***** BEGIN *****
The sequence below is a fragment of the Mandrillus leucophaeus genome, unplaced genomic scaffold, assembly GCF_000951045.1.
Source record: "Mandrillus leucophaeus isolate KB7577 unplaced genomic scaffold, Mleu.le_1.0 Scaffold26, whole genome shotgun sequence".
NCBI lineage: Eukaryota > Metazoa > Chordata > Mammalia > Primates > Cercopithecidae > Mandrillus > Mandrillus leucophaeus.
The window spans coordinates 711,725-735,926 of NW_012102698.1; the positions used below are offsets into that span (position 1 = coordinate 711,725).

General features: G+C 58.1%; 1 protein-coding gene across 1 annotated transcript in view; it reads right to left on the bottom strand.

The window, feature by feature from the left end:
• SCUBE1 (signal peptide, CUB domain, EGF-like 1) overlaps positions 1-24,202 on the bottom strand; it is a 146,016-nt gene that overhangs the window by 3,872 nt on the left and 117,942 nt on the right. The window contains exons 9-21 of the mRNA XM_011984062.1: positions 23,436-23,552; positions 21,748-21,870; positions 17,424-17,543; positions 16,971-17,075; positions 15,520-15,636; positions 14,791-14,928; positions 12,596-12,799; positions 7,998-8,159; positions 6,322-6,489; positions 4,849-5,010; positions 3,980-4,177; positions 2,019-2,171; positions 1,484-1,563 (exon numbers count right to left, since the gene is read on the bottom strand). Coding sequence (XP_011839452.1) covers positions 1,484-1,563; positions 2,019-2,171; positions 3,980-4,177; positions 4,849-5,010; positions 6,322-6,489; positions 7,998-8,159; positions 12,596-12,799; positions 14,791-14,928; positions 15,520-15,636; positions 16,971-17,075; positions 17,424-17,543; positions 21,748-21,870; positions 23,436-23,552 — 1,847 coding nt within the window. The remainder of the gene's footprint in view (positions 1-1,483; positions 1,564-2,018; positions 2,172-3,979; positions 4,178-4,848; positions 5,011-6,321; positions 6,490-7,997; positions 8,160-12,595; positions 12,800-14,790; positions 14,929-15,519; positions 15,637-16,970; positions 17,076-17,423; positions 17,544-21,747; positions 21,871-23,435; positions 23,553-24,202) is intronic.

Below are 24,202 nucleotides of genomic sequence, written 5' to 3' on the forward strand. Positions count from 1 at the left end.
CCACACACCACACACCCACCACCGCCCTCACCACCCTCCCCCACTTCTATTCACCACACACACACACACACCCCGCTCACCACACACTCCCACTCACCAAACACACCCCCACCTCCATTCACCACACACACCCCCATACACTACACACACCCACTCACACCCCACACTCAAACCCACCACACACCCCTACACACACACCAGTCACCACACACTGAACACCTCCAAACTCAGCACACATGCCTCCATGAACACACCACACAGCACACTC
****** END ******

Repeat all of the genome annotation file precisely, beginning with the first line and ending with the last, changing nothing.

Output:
The sequence below is a fragment of the Mandrillus leucophaeus genome, unplaced genomic scaffold, assembly GCF_000951045.1.
Source record: "Mandrillus leucophaeus isolate KB7577 unplaced genomic scaffold, Mleu.le_1.0 Scaffold26, whole genome shotgun sequence".
NCBI lineage: Eukaryota > Metazoa > Chordata > Mammalia > Primates > Cercopithecidae > Mandrillus > Mandrillus leucophaeus.
The window spans coordinates 711,725-735,926 of NW_012102698.1; the positions used below are offsets into that span (position 1 = coordinate 711,725).

General features: G+C 58.1%; 1 protein-coding gene across 1 annotated transcript in view; it reads right to left on the bottom strand.

The window, feature by feature from the left end:
• SCUBE1 (signal peptide, CUB domain, EGF-like 1) overlaps positions 1-24,202 on the bottom strand; it is a 146,016-nt gene that overhangs the window by 3,872 nt on the left and 117,942 nt on the right. The window contains exons 9-21 of the mRNA XM_011984062.1: positions 23,436-23,552; positions 21,748-21,870; positions 17,424-17,543; positions 16,971-17,075; positions 15,520-15,636; positions 14,791-14,928; positions 12,596-12,799; positions 7,998-8,159; positions 6,322-6,489; positions 4,849-5,010; positions 3,980-4,177; positions 2,019-2,171; positions 1,484-1,563 (exon numbers count right to left, since the gene is read on the bottom strand). Coding sequence (XP_011839452.1) covers positions 1,484-1,563; positions 2,019-2,171; positions 3,980-4,177; positions 4,849-5,010; positions 6,322-6,489; positions 7,998-8,159; positions 12,596-12,799; positions 14,791-14,928; positions 15,520-15,636; positions 16,971-17,075; positions 17,424-17,543; positions 21,748-21,870; positions 23,436-23,552 — 1,847 coding nt within the window. The remainder of the gene's footprint in view (positions 1-1,483; positions 1,564-2,018; positions 2,172-3,979; positions 4,178-4,848; positions 5,011-6,321; positions 6,490-7,997; positions 8,160-12,595; positions 12,800-14,790; positions 14,929-15,519; positions 15,637-16,970; positions 17,076-17,423; positions 17,544-21,747; positions 21,871-23,435; positions 23,553-24,202) is intronic.

Below are 24,202 nucleotides of genomic sequence, written 5' to 3' on the forward strand. Positions count from 1 at the left end.
CCACACACCACACACCCACCACCGCCCTCACCACCCTCCCCCACTTCTATTCACCACACACACACACACACCCCGCTCACCACACACTCCCACTCACCAAACACACCCCCACCTCCATTCACCACACACACCCCCATACACTACACACACCCACTCACACCCCACACTCAAACCCACCACACACCCCTACACACACACCAGTCACCACACACTGAACACCTCCAAACTCAGCACACATGCCTCCATGAACACACCACACAGCACACTC